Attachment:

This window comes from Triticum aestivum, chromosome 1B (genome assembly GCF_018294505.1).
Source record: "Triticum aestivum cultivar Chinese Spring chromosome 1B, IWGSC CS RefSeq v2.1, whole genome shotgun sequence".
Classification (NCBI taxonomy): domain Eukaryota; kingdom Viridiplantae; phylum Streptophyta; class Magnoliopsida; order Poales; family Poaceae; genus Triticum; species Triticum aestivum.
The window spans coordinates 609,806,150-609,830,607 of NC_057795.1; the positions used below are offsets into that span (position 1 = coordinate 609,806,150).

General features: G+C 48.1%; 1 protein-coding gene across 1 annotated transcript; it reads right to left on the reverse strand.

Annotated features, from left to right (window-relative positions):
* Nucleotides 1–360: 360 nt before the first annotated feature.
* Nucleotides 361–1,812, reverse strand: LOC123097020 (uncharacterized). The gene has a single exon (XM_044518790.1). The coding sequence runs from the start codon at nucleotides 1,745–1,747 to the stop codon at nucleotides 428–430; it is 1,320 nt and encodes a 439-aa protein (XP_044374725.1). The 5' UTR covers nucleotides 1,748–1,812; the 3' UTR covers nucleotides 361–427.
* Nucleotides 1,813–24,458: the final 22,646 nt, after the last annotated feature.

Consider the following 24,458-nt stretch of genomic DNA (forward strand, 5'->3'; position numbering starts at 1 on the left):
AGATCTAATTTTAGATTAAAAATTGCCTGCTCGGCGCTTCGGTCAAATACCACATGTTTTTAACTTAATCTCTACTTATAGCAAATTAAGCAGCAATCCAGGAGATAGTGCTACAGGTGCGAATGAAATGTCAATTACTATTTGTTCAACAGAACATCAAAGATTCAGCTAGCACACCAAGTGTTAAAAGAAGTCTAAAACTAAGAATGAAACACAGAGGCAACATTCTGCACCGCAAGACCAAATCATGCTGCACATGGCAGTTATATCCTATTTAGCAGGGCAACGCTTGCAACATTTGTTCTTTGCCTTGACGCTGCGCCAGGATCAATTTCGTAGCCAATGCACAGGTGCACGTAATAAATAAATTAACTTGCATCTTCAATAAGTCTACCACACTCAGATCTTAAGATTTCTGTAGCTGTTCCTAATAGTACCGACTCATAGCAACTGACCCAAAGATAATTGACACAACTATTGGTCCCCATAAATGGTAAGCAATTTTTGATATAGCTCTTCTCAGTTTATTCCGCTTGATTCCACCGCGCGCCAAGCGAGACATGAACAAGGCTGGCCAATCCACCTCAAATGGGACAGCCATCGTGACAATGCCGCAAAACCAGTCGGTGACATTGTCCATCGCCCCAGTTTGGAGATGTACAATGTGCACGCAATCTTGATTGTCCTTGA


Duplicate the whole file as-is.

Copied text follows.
This window comes from Triticum aestivum, chromosome 1B (genome assembly GCF_018294505.1).
Source record: "Triticum aestivum cultivar Chinese Spring chromosome 1B, IWGSC CS RefSeq v2.1, whole genome shotgun sequence".
Classification (NCBI taxonomy): domain Eukaryota; kingdom Viridiplantae; phylum Streptophyta; class Magnoliopsida; order Poales; family Poaceae; genus Triticum; species Triticum aestivum.
The window spans coordinates 609,806,150-609,830,607 of NC_057795.1; the positions used below are offsets into that span (position 1 = coordinate 609,806,150).

General features: G+C 48.1%; 1 protein-coding gene across 1 annotated transcript; it reads right to left on the reverse strand.

Annotated features, from left to right (window-relative positions):
* Nucleotides 1–360: 360 nt before the first annotated feature.
* Nucleotides 361–1,812, reverse strand: LOC123097020 (uncharacterized). The gene has a single exon (XM_044518790.1). The coding sequence runs from the start codon at nucleotides 1,745–1,747 to the stop codon at nucleotides 428–430; it is 1,320 nt and encodes a 439-aa protein (XP_044374725.1). The 5' UTR covers nucleotides 1,748–1,812; the 3' UTR covers nucleotides 361–427.
* Nucleotides 1,813–24,458: the final 22,646 nt, after the last annotated feature.

Consider the following 24,458-nt stretch of genomic DNA (forward strand, 5'->3'; position numbering starts at 1 on the left):
AGATCTAATTTTAGATTAAAAATTGCCTGCTCGGCGCTTCGGTCAAATACCACATGTTTTTAACTTAATCTCTACTTATAGCAAATTAAGCAGCAATCCAGGAGATAGTGCTACAGGTGCGAATGAAATGTCAATTACTATTTGTTCAACAGAACATCAAAGATTCAGCTAGCACACCAAGTGTTAAAAGAAGTCTAAAACTAAGAATGAAACACAGAGGCAACATTCTGCACCGCAAGACCAAATCATGCTGCACATGGCAGTTATATCCTATTTAGCAGGGCAACGCTTGCAACATTTGTTCTTTGCCTTGACGCTGCGCCAGGATCAATTTCGTAGCCAATGCACAGGTGCACGTAATAAATAAATTAACTTGCATCTTCAATAAGTCTACCACACTCAGATCTTAAGATTTCTGTAGCTGTTCCTAATAGTACCGACTCATAGCAACTGACCCAAAGATAATTGACACAACTATTGGTCCCCATAAATGGTAAGCAATTTTTGATATAGCTCTTCTCAGTTTATTCCGCTTGATTCCACCGCGCGCCAAGCGAGACATGAACAAGGCTGGCCAATCCACCTCAAATGGGACAGCCATCGTGACAATGCCGCAAAACCAGTCGGTGACATTGTCCATCGCCCCAGTTTGGAGATGTACAATGTGCACGCAATCTTGATTGTCCTTGA